Produce season 2015 is here, and in this Freight Paper we’re going to discuss the busiest time of the year when it comes to full truckload shipping. Be sure to get more information on produce season 2015 by checking out our blog series on the subject.
What is produce season?
Produce season is the time of the year when most major fruits and vegetables are harvested, packed, and ready to be shipped to grocers across the country. Though this season can change depending on geographic location and weather, usually produce season begins in April and runs through the end of July. Prime produce locales include South Texas and the Rio Grande Valley, Southern California, and Central Florida.
How does produce season affect trucking?
Overall, shipping prices will increase during produce season as the demand for trucks increase. This increase consumes capacity in the region, while also pulling trucks out of nonproduce regions. As most produce is temperature controlled, “Reefers” are used to transport most fruits and vegetables – making a hard-to-find truck even more rare.
What is “capacity” in trucking?
Capacity is the primary factor in determining pricing for truckload shipping. Truckload markets are based on simple
supply and demand, and this is where capacity comes in. If there are numerous trucks in a particular region, truck prices are going to be less expensive because the supply is equal to the demand. Conversely, if an area has very few operating carriers moving loads, prices will rise because they can set their own price. The demand is greater than the supply. Capacity is determined by a truck-to-load ratio, and during produce season these “produce hot zones” suck up all the air in the room. With the majority of the carriers operating in a few regions (South TX, Southern CA, or Central FL), pressure is put on any carriers that are servicing regions outside of the produce boom. This market fluctuation occurs throughout the year, but is especially prevalent during produce season.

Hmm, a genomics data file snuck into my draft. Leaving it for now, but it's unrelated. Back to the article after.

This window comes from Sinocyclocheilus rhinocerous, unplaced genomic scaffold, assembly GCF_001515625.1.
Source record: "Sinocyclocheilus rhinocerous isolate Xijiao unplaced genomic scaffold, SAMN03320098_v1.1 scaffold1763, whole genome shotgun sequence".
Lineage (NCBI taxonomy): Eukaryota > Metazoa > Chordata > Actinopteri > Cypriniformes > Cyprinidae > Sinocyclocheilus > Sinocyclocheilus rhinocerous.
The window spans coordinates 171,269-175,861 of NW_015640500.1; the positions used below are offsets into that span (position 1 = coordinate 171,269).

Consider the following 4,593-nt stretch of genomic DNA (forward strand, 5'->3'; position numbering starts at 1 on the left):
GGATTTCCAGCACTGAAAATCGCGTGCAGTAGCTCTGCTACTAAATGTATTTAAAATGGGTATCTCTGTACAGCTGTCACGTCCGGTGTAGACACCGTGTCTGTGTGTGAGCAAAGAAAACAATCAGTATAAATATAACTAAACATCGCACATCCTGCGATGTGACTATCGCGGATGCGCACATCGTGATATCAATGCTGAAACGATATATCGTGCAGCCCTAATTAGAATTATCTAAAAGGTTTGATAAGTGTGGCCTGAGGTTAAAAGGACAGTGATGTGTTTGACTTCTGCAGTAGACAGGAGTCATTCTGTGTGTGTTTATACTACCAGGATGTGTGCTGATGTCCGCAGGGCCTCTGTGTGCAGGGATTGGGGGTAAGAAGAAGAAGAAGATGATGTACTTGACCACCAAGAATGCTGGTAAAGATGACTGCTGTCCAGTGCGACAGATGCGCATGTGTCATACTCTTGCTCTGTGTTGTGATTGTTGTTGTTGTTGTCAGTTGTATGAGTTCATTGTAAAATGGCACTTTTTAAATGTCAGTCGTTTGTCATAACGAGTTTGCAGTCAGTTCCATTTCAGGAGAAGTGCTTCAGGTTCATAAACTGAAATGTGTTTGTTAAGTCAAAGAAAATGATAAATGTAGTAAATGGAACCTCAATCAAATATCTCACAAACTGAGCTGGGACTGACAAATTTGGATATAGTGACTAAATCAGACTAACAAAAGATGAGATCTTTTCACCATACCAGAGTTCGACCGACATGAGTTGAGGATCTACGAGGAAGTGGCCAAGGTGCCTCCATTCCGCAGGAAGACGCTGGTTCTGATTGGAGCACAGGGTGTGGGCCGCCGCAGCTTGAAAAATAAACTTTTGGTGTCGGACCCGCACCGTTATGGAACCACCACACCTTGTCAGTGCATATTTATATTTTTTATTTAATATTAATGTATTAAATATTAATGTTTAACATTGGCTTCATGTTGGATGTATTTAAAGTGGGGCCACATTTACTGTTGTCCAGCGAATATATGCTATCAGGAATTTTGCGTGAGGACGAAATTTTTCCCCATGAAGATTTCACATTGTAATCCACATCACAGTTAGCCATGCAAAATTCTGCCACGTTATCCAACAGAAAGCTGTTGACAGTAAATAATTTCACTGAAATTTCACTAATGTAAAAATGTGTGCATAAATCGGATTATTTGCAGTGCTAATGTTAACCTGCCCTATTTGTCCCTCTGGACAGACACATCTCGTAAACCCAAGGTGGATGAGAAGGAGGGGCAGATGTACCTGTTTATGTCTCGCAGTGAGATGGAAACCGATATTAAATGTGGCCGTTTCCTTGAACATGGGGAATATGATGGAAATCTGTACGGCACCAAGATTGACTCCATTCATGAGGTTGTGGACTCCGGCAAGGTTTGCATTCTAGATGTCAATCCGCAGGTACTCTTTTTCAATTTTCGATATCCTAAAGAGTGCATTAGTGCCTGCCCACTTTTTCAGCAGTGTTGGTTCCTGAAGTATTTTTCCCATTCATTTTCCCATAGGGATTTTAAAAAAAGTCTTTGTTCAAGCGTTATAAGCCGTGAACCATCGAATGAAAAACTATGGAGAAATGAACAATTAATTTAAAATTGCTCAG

What to look for during 2015 produce season?
Each produce season is different, and paying attention to produce season trends can help with communication between you and your freight broker, while helping you keep costs down. Diesel fuel is at its lowest price in several years heading into produce season, and this means carrier costs should hypothetically be lower. But with fuel prices down, you can count on more shippers getting more product out the door. This contributes to filling up capacity, and raises shipping rates. Another factor in 2015 produce season shipping prices is the driver shortage. Though the industry has installed new incentives and higher pay, driver growth is still slow. This limits the number of trucks in carrier fleets, and pushes freight prices up. Overall, prices should stay steady from last season during produce season 2015. Fuel prices are lower, but capacity and driver shortage will encourage carriers to charge more for freight loads.
Hopefully this Freight Paper has clarified some of the practices that take place in full truckload shipping during produce season. Though prices should remain steady throughout, it’s important to keep these facts in mind while you ship freight over the summer months. As mentioned before, check out our three-part 2015 produce season blog series. Download all our Freight Papers (psst…they’re FREE) and don’t hesitate to give us a call at 888-297-6968, or visit the website, www.FreightPros.com